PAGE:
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The Sad Truth About Utilities, Railroads and CX

by Beyond Philosophy on December 17, 2018

Water and train companies in the U.K. have come under fire recently over their lousy customer service. What do these two seemingly-unrelated industries have in common? Both are monopolies, and a monopoly is almost always bad news for the customer.

Water service to homes in the U.K. is provided by regional companies that each hold a monopoly on their own territory. Consumers have no choice in the matter. Local water companies made the news recently when a watchdog group reported that complaints to water suppliers in England and Wales surged after a March storm left 200,000 customers without water. The group, the Consumer Council for Water, has asked three water companies to provide it with quarterly reports on how it will reduce complaints in the future.

The Institute of Customer Service also recently released its annual UK Customer Satisfaction Index, and not surprisingly, water utilities earned low scores. This is despite the fact that water utilities have been installing “smart meters” that theoretically should make it easier for utilities and customers to interact. The UK’s water utility regulator, Ofwat, is now actively monitoring the satisfaction levels of water utility customers. This has led the Labour party in the UK to say they will renationalize the water companies. I have to say, this doesn’t help matters as it just creates a bigger monopoly, but I can understand people’s frustrations over the current situation. The water companies haven’t helped themselves.

Train companies, meanwhile, botched a major timetable update in May, leading to hundreds of daily train cancellations with little support for travelers. Earlier this year, the Office of Rail and Road released a report concluding that there was a lack of responsibility and passengers were “badly treated.” The government is now pledging to undertake a review of British railways.

They Don’t Care Because They Don’t Have To

Both the water companies and the railroads have exhibited a stunning unwillingness to take responsibility for what has happened or show concern for people who were left without running water or stranded in train stations. You get the sense that the industries are only promising to do better because they are being called out on their bad behavior.

Water companies are a good example of this. Because customers are not allowed to shop around and choose the water supplier they like best, the water companies aren’t customer-centric at all. It’s not just that they treat customers horribly after a storm. They also do nothing to help customers interact with them or even understand their bill and their water usage. Often, people learn about a leak only when they receive an exorbitant bill.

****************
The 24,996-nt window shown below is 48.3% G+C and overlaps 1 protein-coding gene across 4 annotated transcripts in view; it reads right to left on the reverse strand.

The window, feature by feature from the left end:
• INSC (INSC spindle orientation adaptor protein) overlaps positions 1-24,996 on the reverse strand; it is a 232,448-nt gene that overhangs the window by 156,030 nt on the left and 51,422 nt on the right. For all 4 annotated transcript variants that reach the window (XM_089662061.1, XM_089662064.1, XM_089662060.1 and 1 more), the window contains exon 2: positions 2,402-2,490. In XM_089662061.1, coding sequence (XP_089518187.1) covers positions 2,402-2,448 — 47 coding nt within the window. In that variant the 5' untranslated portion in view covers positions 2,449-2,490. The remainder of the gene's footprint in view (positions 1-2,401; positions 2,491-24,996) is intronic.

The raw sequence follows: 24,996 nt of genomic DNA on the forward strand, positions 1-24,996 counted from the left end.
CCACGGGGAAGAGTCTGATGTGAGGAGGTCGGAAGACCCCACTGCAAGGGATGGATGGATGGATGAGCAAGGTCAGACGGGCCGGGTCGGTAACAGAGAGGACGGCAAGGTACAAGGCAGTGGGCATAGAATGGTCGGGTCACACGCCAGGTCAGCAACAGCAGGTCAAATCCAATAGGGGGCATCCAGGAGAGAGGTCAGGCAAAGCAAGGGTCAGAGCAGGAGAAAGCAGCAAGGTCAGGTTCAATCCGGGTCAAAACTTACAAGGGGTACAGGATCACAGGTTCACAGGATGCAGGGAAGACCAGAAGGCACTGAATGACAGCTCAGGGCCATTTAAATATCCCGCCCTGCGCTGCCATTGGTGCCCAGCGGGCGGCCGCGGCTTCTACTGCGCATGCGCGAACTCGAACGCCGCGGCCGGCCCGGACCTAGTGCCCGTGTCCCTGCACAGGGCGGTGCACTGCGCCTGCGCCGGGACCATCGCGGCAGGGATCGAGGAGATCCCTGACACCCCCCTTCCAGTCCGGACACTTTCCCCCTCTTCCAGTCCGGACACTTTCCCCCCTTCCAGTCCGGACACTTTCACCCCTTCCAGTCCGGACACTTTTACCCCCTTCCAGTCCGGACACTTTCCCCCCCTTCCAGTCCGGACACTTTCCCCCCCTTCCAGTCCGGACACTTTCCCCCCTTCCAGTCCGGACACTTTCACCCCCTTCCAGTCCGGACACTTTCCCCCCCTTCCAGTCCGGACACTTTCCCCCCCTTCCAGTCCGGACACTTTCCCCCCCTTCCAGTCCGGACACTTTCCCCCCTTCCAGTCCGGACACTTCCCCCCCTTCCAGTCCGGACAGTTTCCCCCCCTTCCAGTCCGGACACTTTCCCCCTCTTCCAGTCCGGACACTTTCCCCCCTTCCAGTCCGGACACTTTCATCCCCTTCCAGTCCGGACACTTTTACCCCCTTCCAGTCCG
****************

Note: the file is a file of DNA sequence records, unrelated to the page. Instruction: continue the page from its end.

The same goes for the railroads, which inexcusably failed to consider that a botched timetable revision would negatively impact the everyday lives of tens of thousands of people. Instead of heartfelt apologies, the people in charge are pointing fingers and trying to avoid blame.

The same applies to many cable companies. All too often they are the only game in town, or there is only one other supplier. Little wonder that people are now flocking to Netflix and other services.

Will Things Change?

Unfortunately, monitoring by regulators and watchdog groups isn’t likely to change the way utilities, railroads and telecoms do business. Many pay lip service to improving customer relations. They might even start a new customer satisfaction program or customer interface. But a new initiative is only as good as the people behind it. Without a strong commitment by the people at the top, customers are unlikely to notice any meaningful change. We now need these people to stop saying they will put Customers first and actually do it.

In my experience, the best way to build long-term value is by developing a corporate culture that centers on the customer.

I don’t have high hopes for improvements in the rail and utility industries. On the flip side of this, it does create a great opportunity if a company ever does put the customer first. If only one of these companies would see that.

Have you had problems with your water utility – or were you affected by the train fiasco? Let us know in the comments box below.

Find out more about the effects of a poor customer experience and how to overcome them on our weekly Intuitive Customer podcast . You might also like these:

Why Customer Experience Programs Fail – Podcast

Too Big to Care? Why Mega-Mergers Threaten Us

Shocking! Telecoms Fail Again!

Follow Colin Shaw on the Intuitive Customer podcast and on Twitter @ColinShaw_CX

Beyond PhilosophyThe Sad Truth About Utilities, Railroads and CX